Medicaid Redesign Team Accepts Proposal to Decrease C-Sections

Assemblywoman Amy Paulin (D-Scarsdale) submitted a letter last month to the Medicaid Redesign Team urging them to consider reducing the number of cesarean sections as a method for shrinking Medicaid costs. As a result, a proposal to limit the reimbursement for c-section births to the average reimbursement for vaginal births was included in the final 79 proposals sent to the Governor.

The rate of c-sections has risen steadily over the past decade. Thirty four percent of women who gave birth in New York in 2007 did so via c-section rather than vaginal birth. Both the World Health Organization and the U.S. Department of Health and Human Services recommend a cesarean rate of no more than 15% of all births.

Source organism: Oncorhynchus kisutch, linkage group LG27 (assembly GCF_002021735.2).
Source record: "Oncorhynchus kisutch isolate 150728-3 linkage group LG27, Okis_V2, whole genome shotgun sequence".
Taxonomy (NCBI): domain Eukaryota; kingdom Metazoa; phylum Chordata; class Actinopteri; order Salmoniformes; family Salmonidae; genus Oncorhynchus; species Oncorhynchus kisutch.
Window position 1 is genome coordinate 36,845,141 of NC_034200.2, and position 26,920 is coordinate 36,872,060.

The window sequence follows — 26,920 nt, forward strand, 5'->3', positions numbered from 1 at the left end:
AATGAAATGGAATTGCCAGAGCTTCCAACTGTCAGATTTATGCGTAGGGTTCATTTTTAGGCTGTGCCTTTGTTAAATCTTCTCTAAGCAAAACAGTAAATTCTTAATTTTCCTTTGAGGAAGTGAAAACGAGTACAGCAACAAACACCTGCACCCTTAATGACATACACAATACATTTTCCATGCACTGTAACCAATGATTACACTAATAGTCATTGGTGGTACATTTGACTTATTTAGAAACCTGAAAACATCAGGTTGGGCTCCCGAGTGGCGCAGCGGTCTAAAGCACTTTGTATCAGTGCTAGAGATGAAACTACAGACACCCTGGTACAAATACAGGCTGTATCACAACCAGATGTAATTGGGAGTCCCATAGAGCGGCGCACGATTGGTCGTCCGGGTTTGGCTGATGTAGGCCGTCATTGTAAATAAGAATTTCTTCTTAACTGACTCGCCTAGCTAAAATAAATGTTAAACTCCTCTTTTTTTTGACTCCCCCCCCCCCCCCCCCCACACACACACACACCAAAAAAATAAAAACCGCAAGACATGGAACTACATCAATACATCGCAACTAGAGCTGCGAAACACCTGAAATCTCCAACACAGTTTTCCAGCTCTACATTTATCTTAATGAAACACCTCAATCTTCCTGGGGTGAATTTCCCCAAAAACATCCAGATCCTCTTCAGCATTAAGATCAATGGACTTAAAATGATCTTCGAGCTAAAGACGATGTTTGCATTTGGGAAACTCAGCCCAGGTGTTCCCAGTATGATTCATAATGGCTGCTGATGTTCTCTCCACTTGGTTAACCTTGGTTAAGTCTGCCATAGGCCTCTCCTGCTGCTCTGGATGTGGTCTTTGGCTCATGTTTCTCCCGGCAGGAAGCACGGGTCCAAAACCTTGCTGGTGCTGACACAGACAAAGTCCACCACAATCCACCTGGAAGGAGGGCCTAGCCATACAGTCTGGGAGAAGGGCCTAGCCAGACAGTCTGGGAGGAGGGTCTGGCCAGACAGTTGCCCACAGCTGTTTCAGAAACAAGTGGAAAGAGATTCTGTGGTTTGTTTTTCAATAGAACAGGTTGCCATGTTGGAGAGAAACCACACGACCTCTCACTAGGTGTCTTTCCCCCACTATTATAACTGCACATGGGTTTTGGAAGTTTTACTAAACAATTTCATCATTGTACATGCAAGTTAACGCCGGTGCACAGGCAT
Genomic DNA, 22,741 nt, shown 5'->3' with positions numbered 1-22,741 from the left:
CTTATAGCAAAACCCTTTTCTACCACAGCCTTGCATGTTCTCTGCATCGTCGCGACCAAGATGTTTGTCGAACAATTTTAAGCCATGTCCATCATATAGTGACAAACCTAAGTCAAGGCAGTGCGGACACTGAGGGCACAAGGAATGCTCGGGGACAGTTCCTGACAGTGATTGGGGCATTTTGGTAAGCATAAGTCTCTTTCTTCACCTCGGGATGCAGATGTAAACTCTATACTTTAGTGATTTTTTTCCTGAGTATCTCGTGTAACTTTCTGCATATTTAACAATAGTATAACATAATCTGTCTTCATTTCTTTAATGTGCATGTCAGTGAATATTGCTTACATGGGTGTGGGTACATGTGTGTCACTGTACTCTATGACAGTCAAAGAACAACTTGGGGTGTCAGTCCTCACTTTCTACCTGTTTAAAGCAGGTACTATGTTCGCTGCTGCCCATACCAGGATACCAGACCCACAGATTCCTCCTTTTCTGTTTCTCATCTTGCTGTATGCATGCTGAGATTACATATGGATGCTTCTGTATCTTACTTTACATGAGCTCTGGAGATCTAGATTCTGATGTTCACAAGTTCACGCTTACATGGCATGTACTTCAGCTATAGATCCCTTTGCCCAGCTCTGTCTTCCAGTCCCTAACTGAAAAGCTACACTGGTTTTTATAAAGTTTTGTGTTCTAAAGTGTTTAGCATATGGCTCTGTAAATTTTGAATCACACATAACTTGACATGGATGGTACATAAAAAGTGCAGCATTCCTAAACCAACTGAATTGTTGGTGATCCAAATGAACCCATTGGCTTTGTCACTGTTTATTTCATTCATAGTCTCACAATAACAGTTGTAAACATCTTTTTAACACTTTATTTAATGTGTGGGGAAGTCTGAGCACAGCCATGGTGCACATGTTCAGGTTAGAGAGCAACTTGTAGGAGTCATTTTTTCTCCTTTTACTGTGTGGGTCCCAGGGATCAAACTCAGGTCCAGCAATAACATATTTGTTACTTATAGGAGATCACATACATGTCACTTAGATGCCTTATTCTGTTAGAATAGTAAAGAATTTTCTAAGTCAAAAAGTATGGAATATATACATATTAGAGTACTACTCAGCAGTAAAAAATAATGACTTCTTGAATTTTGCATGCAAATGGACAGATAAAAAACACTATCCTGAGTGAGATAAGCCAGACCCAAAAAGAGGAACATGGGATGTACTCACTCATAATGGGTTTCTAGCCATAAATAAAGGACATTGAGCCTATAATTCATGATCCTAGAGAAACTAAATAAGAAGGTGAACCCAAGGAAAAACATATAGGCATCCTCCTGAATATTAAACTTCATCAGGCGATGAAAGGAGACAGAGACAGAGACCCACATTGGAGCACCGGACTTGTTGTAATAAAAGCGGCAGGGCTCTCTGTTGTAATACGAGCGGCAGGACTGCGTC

After a c-section, mothers are more likely to experience emergency hysterectomies, longer hospital stays, infections related to surgery, return hospital visits, prolonged pain following labor, and bowel obstruction. Babies delivered via c-section are more likely to suffer from respiratory problems and asthma. Because of these complications, SFY 2010 Medicaid payments for cesarean sections were 25% higher than those for vaginal births. Using data from Westchester County, the Assemblywoman projects that the state could save more than $31.5 million if the c-section rate were reduced to the recommended rate of 15%.